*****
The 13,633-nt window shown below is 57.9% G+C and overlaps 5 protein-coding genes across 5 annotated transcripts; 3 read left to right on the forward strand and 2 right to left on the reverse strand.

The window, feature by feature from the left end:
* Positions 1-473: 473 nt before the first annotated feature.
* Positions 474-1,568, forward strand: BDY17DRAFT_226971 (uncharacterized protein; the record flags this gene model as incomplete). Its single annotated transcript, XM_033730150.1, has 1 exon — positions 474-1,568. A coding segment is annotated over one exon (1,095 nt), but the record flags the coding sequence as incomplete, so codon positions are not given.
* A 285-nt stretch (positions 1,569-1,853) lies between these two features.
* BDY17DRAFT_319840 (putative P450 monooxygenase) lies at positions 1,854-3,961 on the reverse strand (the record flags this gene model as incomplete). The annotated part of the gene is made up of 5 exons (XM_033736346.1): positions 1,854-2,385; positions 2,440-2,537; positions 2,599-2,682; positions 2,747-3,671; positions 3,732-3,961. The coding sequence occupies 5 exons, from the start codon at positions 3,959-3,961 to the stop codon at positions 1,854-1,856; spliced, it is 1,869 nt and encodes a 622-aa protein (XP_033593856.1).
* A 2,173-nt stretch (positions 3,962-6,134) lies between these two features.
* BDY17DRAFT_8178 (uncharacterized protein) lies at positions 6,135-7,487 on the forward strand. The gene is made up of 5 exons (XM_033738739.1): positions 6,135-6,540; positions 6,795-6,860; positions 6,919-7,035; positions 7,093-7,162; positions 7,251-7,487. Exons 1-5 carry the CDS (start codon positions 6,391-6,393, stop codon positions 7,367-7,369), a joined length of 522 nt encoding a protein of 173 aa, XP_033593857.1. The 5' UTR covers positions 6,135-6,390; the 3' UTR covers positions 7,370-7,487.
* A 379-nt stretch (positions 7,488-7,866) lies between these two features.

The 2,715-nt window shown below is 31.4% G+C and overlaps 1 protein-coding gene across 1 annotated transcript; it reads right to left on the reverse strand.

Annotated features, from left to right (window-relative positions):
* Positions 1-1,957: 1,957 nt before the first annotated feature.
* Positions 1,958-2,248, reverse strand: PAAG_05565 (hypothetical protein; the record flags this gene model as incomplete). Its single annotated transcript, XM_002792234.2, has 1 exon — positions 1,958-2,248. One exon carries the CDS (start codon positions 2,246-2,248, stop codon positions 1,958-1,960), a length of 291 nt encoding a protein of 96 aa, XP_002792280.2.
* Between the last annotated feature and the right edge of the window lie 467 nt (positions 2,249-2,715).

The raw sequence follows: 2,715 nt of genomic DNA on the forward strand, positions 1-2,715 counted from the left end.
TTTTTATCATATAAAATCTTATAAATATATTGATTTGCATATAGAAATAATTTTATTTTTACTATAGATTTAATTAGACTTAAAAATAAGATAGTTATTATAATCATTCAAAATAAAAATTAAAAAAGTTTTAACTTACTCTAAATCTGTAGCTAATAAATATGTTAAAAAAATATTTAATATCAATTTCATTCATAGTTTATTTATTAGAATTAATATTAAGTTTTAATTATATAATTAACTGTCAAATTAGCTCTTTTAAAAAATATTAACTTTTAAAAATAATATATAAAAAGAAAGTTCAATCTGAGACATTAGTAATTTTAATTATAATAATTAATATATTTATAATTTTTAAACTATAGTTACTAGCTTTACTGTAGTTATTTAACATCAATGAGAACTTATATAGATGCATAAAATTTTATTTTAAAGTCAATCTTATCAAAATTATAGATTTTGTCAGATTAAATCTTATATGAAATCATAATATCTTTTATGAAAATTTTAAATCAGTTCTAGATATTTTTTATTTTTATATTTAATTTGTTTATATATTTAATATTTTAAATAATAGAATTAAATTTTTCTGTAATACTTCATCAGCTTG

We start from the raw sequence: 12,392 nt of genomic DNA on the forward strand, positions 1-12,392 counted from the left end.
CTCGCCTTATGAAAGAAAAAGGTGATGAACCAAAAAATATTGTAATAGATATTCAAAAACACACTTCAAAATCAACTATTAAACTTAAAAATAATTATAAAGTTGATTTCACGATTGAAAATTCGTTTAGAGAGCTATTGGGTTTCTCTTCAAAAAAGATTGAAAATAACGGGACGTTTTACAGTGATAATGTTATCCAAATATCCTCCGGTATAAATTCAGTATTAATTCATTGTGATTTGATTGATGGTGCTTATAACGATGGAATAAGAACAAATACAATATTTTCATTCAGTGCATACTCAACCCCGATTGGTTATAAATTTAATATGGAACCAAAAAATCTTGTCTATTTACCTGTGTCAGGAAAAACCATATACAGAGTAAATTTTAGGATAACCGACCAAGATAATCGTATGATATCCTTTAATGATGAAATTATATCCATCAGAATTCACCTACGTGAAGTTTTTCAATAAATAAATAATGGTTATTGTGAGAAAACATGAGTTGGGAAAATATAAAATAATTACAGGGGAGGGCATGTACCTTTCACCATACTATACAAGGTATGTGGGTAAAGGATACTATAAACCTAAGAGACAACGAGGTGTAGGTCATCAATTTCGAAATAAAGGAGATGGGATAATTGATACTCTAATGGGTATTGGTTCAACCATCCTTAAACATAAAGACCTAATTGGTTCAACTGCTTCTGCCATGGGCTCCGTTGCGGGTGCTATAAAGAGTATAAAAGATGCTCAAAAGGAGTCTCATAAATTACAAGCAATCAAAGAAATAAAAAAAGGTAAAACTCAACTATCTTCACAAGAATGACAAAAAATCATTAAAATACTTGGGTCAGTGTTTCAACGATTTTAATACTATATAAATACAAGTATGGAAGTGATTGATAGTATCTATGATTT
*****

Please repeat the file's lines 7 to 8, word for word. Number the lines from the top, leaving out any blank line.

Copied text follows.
* A 2,173-nt stretch (positions 3,962-6,134) lies between these two features.
* BDY17DRAFT_8178 (uncharacterized protein) lies at positions 6,135-7,487 on the forward strand. The gene is made up of 5 exons (XM_033738739.1): positions 6,135-6,540; positions 6,795-6,860; positions 6,919-7,035; positions 7,093-7,162; positions 7,251-7,487. Exons 1-5 carry the CDS (start codon positions 6,391-6,393, stop codon positions 7,367-7,369), a joined length of 522 nt encoding a protein of 173 aa, XP_033593857.1. The 5' UTR covers positions 6,135-6,390; the 3' UTR covers positions 7,370-7,487.